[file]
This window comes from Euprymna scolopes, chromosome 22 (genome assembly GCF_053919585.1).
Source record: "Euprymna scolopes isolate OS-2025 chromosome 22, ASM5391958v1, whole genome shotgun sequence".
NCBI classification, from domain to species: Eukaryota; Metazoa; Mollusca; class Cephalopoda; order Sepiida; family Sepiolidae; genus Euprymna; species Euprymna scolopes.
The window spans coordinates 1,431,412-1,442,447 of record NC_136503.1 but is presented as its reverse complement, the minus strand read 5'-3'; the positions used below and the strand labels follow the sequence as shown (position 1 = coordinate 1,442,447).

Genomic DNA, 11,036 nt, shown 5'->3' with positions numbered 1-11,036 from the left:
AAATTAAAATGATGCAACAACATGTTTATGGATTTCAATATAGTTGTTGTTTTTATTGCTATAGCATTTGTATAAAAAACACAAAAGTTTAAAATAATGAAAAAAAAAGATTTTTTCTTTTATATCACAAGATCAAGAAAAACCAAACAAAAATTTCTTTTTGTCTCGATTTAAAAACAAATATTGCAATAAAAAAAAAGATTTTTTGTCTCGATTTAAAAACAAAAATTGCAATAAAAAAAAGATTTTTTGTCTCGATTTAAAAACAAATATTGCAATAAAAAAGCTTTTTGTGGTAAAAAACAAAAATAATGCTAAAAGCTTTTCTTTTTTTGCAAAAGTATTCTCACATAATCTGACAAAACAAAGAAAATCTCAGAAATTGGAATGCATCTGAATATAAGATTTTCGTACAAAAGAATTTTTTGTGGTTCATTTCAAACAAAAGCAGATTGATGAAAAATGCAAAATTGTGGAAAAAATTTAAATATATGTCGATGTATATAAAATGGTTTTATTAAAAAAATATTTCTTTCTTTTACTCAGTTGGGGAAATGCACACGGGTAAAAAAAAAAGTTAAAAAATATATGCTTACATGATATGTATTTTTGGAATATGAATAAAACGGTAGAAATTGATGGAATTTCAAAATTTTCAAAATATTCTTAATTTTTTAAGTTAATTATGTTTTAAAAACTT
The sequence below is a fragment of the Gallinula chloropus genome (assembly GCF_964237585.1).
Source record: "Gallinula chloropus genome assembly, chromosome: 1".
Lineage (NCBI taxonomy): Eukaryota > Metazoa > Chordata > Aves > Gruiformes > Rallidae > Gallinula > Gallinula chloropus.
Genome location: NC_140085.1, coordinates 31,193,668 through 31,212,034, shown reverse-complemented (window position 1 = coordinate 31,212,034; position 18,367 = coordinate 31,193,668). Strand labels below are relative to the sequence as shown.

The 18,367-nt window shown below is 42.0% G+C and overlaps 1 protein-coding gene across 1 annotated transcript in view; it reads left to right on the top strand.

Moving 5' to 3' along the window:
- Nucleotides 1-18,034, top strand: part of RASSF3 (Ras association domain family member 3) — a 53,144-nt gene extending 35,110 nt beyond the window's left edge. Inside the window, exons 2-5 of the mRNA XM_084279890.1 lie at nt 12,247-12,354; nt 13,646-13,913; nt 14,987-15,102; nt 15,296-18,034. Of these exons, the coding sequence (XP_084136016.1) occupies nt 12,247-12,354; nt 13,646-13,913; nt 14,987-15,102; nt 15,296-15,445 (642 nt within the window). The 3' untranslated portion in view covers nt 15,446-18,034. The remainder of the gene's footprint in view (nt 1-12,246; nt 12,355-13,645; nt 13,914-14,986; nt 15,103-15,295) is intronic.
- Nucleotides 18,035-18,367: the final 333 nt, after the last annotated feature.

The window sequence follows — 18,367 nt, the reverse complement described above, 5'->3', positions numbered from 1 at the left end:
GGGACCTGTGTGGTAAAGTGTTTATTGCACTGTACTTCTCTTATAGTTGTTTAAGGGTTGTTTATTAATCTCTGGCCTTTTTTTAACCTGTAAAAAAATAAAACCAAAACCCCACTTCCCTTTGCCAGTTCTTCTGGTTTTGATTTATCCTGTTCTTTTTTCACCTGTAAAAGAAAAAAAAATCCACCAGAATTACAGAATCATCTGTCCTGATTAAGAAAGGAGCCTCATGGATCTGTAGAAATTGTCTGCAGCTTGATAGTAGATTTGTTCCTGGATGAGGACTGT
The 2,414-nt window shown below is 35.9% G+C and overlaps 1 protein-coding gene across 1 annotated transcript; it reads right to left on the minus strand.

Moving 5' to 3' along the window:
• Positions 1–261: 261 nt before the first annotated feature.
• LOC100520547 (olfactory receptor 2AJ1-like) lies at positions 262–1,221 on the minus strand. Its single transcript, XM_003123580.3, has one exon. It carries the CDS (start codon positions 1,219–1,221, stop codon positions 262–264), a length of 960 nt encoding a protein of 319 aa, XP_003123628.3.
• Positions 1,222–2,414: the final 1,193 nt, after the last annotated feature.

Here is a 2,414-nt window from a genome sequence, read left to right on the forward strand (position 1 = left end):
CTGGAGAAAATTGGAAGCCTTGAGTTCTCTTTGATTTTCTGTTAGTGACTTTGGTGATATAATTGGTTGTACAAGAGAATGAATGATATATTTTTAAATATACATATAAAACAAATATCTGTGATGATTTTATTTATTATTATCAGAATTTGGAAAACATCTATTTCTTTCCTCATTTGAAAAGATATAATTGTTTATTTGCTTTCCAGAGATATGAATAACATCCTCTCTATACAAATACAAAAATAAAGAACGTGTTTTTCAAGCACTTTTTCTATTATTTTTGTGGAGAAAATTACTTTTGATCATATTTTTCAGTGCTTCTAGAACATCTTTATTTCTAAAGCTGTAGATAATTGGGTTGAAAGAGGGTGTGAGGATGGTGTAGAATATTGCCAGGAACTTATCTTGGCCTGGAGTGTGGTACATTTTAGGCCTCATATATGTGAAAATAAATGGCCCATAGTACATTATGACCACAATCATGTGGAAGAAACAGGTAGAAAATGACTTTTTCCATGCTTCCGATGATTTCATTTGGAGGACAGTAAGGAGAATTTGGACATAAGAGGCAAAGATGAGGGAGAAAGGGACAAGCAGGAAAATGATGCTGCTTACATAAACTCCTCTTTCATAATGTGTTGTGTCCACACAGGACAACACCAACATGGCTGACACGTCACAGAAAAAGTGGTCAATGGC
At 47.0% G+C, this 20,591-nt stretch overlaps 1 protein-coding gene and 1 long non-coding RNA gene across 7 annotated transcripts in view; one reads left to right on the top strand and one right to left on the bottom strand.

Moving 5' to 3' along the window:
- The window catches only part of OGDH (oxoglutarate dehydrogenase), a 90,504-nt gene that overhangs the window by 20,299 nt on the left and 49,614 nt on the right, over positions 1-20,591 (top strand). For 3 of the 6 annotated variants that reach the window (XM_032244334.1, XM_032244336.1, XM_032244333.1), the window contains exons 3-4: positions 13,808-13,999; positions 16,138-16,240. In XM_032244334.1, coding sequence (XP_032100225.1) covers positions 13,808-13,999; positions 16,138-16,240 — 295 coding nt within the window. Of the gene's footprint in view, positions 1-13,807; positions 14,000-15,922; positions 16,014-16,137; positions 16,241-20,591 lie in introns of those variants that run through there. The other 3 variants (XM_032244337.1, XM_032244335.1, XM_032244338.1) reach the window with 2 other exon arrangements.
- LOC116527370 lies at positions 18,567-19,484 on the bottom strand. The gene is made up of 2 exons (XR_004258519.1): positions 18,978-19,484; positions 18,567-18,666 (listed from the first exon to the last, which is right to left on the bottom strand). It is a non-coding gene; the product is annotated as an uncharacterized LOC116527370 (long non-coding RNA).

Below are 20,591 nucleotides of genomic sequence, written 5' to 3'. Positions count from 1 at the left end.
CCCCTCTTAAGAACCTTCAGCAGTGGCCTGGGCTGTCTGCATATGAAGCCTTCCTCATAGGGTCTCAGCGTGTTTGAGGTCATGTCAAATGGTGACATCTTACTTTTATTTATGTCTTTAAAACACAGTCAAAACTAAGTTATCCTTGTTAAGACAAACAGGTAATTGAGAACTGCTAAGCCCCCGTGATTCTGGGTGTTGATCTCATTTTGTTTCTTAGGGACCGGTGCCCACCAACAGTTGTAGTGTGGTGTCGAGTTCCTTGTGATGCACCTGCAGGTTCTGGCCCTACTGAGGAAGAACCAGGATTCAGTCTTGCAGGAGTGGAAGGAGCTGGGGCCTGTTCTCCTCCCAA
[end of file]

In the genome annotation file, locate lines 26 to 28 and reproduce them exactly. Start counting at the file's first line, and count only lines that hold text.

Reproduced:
- The window catches only part of OGDH (oxoglutarate dehydrogenase), a 90,504-nt gene that overhangs the window by 20,299 nt on the left and 49,614 nt on the right, over positions 1-20,591 (top strand). For 3 of the 6 annotated variants that reach the window (XM_032244334.1, XM_032244336.1, XM_032244333.1), the window contains exons 3-4: positions 13,808-13,999; positions 16,138-16,240. In XM_032244334.1, coding sequence (XP_032100225.1) covers positions 13,808-13,999; positions 16,138-16,240 — 295 coding nt within the window. Of the gene's footprint in view, positions 1-13,807; positions 14,000-15,922; positions 16,014-16,137; positions 16,241-20,591 lie in introns of those variants that run through there. The other 3 variants (XM_032244337.1, XM_032244335.1, XM_032244338.1) reach the window with 2 other exon arrangements.
- LOC116527370 lies at positions 18,567-19,484 on the bottom strand. The gene is made up of 2 exons (XR_004258519.1): positions 18,978-19,484; positions 18,567-18,666 (listed from the first exon to the last, which is right to left on the bottom strand). It is a non-coding gene; the product is annotated as an uncharacterized LOC116527370 (long non-coding RNA).

Below are 20,591 nucleotides of genomic sequence, written 5' to 3'. Positions count from 1 at the left end.